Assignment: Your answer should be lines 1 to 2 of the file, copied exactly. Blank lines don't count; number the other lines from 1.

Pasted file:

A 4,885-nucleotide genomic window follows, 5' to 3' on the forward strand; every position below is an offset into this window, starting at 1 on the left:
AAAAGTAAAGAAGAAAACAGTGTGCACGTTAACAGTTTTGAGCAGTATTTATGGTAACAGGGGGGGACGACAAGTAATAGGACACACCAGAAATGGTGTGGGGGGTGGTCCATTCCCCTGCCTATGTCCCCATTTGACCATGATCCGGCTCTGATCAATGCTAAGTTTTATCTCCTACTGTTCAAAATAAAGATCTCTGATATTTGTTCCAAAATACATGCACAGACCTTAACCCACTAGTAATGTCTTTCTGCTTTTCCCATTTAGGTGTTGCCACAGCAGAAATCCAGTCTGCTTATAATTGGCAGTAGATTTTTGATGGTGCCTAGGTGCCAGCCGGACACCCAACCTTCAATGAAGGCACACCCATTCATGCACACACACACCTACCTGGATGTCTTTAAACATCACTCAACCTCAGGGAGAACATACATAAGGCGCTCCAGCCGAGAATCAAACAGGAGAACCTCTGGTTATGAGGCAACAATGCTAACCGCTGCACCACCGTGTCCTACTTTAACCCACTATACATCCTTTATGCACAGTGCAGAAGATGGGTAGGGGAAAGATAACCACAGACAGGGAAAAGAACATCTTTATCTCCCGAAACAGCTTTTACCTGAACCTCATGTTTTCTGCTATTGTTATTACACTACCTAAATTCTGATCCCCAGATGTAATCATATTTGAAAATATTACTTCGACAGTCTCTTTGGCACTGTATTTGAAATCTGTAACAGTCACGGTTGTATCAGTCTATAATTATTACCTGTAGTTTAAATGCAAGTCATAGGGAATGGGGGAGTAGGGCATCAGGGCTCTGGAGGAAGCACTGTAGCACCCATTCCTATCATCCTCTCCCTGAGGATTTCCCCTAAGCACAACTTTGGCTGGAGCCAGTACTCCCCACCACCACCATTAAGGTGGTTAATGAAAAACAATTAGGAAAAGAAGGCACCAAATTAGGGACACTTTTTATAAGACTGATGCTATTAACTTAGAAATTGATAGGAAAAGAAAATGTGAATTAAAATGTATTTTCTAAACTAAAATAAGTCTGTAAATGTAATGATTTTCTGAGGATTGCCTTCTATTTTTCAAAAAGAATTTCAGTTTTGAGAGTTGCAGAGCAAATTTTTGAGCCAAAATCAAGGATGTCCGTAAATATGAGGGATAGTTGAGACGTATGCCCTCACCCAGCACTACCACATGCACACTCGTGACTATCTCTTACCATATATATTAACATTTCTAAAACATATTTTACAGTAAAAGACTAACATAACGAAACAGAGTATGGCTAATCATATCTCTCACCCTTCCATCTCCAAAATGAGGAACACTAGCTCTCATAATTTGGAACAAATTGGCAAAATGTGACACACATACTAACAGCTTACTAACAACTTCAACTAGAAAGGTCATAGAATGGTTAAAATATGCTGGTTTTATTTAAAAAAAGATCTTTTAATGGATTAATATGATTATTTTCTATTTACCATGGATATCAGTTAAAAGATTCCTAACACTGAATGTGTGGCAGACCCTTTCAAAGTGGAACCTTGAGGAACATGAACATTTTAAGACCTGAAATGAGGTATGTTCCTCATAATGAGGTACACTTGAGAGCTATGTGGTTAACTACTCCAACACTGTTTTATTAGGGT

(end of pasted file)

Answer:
A 4,885-nucleotide genomic window follows, 5' to 3' on the forward strand; every position below is an offset into this window, starting at 1 on the left:
AAAAGTAAAGAAGAAAACAGTGTGCACGTTAACAGTTTTGAGCAGTATTTATGGTAACAGGGGGGGACGACAAGTAATAGGACACACCAGAAATGGTGTGGGGGGTGGTCCATTCCCCTGCCTATGTCCCCATTTGACCATGATCCGGCTCTGATCAATGCTAAGTTTTATCTCCTACTGTTCAAAATAAAGATCTCTGATATTTGTTCCAAAATACATGCACAGACCTTAACCCACTAGTAATGTCTTTCTGCTTTTCCCATTTAGGTGTTGCCACAGCAGAAATCCAGTCTGCTTATAATTGGCAGTAGATTTTTGATGGTGCCTAGGTGCCAGCCGGACACCCAACCTTCAATGAAGGCACACCCATTCATGCACACACACACCTACCTGGATGTCTTTAAACATCACTCAACCTCAGGGAGAACATACATAAGGCGCTCCAGCCGAGAATCAAACAGGAGAACCTCTGGTTATGAGGCAACAATGCTAACCGCTGCACCACCGTGTCCTACTTTAACCCACTATACATCCTTTATGCACAGTGCAGAAGATGGGTAGGGGAAAGATAACCACAGACAGGGAAAAGAACATCTTTATCTCCCGAAACAGCTTTTACCTGAACCTCATGTTTTCTGCTATTGTTATTACACTACCTAAATTCTGATCCCCAGATGTAATCATATTTGAAAATATTACTTCGACAGTCTCTTTGGCACTGTATTTGAAATCTGTAACAGTCACGGTTGTATCAGTCTATAATTATTACCTGTAGTTTAAATGCAAGTCATAGGGAATGGGGGAGTAGGGCATCAGGGCTCTGGAGGAAGCACTGTAGCACCCATTCCTATCATCCTCTCCCTGAGGATTTCCCCTAAGCACAACTTTGGCTGGAGCCAGTACTCCCCACCACCACCATTAAGGTGGTTAATGAAAAACAATTAGGAAAAGAAGGCACCAAATTAGGGACACTTTTTATAAGACTGATGCTATTAACTTAGAAATTGATAGGAAAAGAAAATGTGAATTAAAATGTATTTTCTAAACTAAAATAAGTCTGTAAATGTAATGATTTTCTGAGGATTGCCTTCTATTTTTCAAAAAGAATTTCAGTTTTGAGAGTTGCAGAGCAAATTTTTGAGCCAAAATCAAGGATGTCCGTAAATATGAGGGATAGTTGAGACGTATGCCCTCACCCAGCACTACCACATGCACACTCGTGACTATCTCTTACCATATATATTAACATTTCTAAAACATATTTTACAGTAAAAGACTAACATAACGAAACAGAGTATGGCTAATCATATCTCTCACCCTTCCATCTCCAAAATGAGGAACACTAGCTCTCATAATTTGGAACAAATTGGCAAAATGTGACACACATACTAACAGCTTACTAACAACTTCAACTAGAAAGGTCATAGAATGGTTAAAATATGCTGGTTTTATTTAAAAAAAGATCTTTTAATGGATTAATATGATTATTTTCTATTTACCATGGATATCAGTTAAAAGATTCCTAACACTGAATGTGTGGCAGACCCTTTCAAAGTGGAACCTTGAGGAACATGAACATTTTAAGACCTGAAATGAGGTATGTTCCTCATAATGAGGTACACTTGAGAGCTATGTGGTTAACTACTCCAACACTGTTTTATTAGGGT